The battles of Coral and Balmoral began on 12 May 1968 and lasted until 6 June 1968. These two battles together were the largest and most sustained engagements of the Viet Nam War involving Australian and New Zealand troops, and were the first Australian all arms brigade sized operations since World War 11. 25 Australians were KIA. There were no NZ KIA.
The battles were fought within the context of Operation Toan Thang (Complete Victory), the largest Free World Forces operation of the war at that time, ultimately involving some 70,000 troops, including those from USA, Thailand, Australia, and New Zealand, as well as the South Vietnamese Army.
The offensive by 1 Australian Task Force was its first venture in brigade strength outside of Phuoc Tuy Province where it was based. It was a concerted attempt to sever North Vietnamese Army and Viet Cong infiltration routes into Saigon, and to destroy their forces in the area north of the city and the giant Bien Hoa Airbase.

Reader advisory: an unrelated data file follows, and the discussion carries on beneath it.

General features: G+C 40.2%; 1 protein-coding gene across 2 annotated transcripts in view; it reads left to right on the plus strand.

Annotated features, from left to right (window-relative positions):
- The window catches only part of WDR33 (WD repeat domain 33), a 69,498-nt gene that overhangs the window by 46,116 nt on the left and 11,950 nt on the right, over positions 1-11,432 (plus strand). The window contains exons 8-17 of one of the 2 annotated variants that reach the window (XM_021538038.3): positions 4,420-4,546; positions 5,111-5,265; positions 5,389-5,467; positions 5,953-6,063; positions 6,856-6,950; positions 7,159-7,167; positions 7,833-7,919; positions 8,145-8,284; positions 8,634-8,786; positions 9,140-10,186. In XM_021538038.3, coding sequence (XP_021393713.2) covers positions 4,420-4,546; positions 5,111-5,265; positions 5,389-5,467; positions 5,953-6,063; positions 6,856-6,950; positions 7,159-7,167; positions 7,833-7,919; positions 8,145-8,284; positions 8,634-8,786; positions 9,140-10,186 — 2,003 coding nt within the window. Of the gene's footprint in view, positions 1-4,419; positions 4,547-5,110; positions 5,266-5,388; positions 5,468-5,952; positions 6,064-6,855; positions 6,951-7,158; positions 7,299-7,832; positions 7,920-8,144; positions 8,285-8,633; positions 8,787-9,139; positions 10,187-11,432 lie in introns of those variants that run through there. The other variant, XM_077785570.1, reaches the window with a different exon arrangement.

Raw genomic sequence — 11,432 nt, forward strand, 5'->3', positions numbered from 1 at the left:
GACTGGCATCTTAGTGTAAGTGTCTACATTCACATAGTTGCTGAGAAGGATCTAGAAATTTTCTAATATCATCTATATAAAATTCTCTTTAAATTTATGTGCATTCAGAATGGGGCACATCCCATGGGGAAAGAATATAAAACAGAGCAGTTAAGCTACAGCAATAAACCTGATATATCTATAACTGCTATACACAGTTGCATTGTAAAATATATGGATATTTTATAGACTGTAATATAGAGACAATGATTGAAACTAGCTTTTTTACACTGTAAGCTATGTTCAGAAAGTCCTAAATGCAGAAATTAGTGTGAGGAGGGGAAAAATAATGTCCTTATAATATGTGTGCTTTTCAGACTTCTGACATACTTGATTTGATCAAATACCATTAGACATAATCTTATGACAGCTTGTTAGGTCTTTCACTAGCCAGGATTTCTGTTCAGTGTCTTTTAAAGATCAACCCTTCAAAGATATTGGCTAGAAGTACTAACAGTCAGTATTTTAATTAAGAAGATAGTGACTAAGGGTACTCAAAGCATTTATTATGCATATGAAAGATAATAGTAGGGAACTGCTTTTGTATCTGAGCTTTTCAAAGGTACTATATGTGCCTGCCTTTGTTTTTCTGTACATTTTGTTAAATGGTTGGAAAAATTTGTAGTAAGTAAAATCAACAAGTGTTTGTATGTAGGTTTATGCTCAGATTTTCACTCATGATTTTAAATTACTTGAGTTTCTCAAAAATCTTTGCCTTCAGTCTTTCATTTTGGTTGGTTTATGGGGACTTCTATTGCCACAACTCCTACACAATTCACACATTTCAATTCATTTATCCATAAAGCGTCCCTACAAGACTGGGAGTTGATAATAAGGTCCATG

From 12th to 14 May a series of commemoration activities was held in Canberra to remember the Battle of Coral, and those who were engaged in it. These activities focussed upon 12 Field Regiment RAA, which was a key participating unit in the battle. They were followed by 1 RAR commemoration activities in Townsville, and later by those of 3 RAR back in Canberra, remembering the associated Battle of Balmoral, a battalion defensive position supported from Fire Support Base Coral.
161 Battery RNZA operated as a subunit of 12 Fd Regt RAA during 1968/69, and was fully involved in both these major battles, as the Direct Support battery of 3 RAR. Three New Zealanders who were members of 12 Field Regiment at the time of the battles participated in the Canberra commemorations:
- Rod Baldwin RNZA, who was Gun Position Officer of 161 Battery
- Neil Bradley RNZA, who was a Forward Observer with 3 RAR
- Alex Baker RNZEME, who was a Gun ‘Tiffy' with 12 Field Regiment Light Aid Detachment.
Extract from article written by Rod Baldwin for the RSA Review, August 2008